A killer opioid's dark pathway to Minnesota

Carfentanil, a deadly and potent opioid
Carfentanil, a synthetic opioid, is being blamed for five overdose deaths in Minnesota. Here's how it got here.
Royal Canadian Mounted Police via AP 2016

Just two salt-sized specs of it can kill.

It's 10,000 times more potent than morphine, and 2 milligrams of it can stop a one-ton elephant in its tracks.

Now, carfentanil is being blamed for five overdose deaths in Minnesota.

This synthetic opiate was never meant for humans — because of its lethality, Russian agents have reportedly used it in assassination attempts.

Still, carfentanil has found its way onto the streets of Minnesota and other states — via the dark web, a largely hidden region of the internet that can require special software or authorization to access.

Black market economics have changed a lot in past few years, said Dr. Joseph Lee, medical director of the Hazelden Betty Ford Foundation Youth Continuum.

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Bitcoin — an anonymous, encrypted digital currency — is a major catalyst in bringing carfentanil into the mainstream drug trade. It often comes from overseas into the hands of American drug dealers.

Carfentanil labs have popped up across the world, many in China. They ship their product in the mail to people who cut it into other drugs, often heroin, and deal them.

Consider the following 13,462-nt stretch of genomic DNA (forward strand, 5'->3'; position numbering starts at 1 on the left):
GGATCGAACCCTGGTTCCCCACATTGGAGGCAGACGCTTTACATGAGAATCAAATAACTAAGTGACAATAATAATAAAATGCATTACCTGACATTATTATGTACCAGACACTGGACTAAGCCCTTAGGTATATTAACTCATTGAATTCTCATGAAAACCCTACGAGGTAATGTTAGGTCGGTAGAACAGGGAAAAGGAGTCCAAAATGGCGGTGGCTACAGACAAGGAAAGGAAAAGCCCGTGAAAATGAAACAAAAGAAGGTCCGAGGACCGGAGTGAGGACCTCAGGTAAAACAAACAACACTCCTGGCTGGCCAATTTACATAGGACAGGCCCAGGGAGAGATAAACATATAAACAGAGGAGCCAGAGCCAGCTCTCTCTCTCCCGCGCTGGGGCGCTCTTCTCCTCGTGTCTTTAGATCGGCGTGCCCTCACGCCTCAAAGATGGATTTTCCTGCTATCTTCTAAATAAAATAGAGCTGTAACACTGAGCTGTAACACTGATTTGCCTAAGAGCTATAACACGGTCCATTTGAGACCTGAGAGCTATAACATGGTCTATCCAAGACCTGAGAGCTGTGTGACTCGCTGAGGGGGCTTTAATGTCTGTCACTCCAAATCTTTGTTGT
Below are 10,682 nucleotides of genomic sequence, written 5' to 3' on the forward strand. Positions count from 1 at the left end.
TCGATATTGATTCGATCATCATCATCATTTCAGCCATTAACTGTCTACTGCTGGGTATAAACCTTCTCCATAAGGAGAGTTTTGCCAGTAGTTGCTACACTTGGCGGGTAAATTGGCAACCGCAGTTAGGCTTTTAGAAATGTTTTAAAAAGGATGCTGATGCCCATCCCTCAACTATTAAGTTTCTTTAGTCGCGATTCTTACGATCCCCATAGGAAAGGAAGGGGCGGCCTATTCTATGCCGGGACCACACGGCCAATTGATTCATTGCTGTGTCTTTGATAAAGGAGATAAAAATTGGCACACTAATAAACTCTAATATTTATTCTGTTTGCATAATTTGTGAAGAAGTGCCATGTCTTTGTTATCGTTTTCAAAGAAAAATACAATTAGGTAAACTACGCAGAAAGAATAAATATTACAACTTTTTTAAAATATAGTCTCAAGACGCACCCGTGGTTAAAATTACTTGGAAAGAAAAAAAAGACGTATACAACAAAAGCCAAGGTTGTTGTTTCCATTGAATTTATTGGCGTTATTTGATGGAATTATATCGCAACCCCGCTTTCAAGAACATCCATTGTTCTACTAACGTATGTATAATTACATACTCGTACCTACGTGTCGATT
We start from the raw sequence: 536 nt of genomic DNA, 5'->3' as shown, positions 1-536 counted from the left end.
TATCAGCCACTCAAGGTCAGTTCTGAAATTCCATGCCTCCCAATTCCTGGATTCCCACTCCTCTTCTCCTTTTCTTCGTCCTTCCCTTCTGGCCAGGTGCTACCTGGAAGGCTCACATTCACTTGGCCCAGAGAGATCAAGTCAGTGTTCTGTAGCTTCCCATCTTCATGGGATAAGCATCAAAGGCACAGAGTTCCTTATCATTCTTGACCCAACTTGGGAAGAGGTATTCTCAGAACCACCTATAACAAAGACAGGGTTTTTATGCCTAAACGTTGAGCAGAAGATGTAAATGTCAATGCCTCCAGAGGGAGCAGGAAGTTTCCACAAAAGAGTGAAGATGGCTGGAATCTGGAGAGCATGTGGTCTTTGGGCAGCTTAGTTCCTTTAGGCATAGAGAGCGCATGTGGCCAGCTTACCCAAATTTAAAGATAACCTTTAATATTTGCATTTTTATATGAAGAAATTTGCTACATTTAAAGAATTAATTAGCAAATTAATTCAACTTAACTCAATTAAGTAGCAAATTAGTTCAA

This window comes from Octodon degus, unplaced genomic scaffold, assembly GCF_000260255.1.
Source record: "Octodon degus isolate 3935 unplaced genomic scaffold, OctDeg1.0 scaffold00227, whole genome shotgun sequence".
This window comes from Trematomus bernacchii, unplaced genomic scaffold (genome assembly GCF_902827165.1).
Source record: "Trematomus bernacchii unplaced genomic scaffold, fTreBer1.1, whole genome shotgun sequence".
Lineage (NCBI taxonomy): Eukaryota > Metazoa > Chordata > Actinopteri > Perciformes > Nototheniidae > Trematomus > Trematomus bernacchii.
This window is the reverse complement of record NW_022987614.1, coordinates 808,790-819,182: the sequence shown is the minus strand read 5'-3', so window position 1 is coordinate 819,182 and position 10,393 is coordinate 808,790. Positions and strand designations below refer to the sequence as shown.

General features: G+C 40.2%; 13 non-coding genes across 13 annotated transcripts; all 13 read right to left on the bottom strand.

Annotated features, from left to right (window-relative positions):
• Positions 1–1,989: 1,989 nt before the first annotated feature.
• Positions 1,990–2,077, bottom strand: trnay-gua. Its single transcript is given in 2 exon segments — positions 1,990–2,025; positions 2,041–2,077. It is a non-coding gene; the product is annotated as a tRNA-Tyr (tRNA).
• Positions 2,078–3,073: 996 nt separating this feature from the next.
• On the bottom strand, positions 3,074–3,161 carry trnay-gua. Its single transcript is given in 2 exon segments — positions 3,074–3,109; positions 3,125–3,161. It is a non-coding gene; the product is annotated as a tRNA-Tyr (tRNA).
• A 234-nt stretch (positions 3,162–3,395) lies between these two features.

When Bitcoin became popular, Lee said, it became easier for people to trade illicit drugs like carfentanil.

Labs would set up stores on the dark web, providing some sophistication and security for buyers on the black market.

"These shops online in the dark web started to become like Amazon," Lee said. "There are reviews. And that consumer, detailed review gives people confidence in what they're getting."

Dealers who buy carfentanil cut it into heroin and other drugs to boost profit margins. It's relatively cheap and super potent, making it enticing for some dealers.

But the dealers don't often know what they're doing when mixing drugs. Accidents happen, and people die.

Democratic Sen. Amy Klobuchar is pushing a bill that aims to stop synthetic drugs from making their way to the U.S. by requiring foreign shipments to come with data that would help customs agents better identify illegal packages.

Lee said that would be helpful, but only a start at ending the problem.

"This route of getting drugs onto our streets is probably not going to go away quickly, unfortunately," he said. "Even if we shut down labs in China, there will be other secretive labs in different places, maybe even here in the United States."